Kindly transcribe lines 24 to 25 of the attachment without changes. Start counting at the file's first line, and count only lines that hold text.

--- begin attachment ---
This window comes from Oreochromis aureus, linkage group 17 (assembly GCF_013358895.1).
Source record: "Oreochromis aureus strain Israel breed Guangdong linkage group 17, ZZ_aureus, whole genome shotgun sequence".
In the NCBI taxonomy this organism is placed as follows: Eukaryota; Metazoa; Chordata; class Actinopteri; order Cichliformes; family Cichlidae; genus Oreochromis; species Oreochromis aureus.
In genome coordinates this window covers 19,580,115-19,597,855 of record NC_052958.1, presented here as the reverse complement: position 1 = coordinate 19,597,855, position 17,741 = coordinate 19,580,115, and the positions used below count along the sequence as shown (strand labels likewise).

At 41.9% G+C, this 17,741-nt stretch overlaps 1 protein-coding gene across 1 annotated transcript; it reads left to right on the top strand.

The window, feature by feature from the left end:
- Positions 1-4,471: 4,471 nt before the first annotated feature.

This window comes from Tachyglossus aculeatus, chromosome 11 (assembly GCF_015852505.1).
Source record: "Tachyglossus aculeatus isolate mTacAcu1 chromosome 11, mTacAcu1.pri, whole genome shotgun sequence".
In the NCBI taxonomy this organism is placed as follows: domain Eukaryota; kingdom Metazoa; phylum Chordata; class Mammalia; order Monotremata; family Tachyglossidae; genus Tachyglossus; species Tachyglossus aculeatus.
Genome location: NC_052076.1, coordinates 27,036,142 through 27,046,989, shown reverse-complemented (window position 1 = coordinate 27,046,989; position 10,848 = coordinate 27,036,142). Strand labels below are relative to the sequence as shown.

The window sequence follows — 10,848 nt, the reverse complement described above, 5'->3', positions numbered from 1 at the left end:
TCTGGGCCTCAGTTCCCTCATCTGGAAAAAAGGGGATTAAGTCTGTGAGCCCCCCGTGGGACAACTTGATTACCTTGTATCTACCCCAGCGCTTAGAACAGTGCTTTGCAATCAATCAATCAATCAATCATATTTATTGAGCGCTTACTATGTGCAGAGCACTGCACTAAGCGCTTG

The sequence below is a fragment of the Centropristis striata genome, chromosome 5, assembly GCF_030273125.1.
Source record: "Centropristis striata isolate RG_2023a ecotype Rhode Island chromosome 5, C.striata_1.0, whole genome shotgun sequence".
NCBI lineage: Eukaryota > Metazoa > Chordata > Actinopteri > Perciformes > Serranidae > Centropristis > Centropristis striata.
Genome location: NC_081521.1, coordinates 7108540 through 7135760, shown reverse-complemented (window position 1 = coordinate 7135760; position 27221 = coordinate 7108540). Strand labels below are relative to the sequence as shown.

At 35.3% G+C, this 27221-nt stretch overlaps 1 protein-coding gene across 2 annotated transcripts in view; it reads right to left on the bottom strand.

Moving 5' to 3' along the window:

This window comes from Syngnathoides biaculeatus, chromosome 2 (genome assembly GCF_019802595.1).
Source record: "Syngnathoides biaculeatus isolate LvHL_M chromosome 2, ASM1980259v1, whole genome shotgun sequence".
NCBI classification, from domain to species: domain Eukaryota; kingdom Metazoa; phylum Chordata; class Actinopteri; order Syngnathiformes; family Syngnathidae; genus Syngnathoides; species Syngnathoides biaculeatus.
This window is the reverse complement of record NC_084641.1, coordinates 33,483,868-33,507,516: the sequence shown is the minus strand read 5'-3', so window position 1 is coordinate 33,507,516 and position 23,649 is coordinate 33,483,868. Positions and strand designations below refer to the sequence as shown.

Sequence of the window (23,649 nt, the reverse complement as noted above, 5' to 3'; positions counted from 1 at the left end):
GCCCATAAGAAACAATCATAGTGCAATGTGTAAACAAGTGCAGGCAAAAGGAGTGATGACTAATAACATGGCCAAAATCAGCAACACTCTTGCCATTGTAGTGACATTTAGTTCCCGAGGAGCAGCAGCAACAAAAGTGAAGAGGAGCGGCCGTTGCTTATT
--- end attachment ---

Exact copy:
Sequence of the window (23,649 nt, the reverse complement as noted above, 5' to 3'; positions counted from 1 at the left end):
GCCCATAAGAAACAATCATAGTGCAATGTGTAAACAAGTGCAGGCAAAAGGAGTGATGACTAATAACATGGCCAAAATCAGCAACACTCTTGCCATTGTAGTGACATTTAGTTCCCGAGGAGCAGCAGCAACAAAAGTGAAGAGGAGCGGCCGTTGCTTATT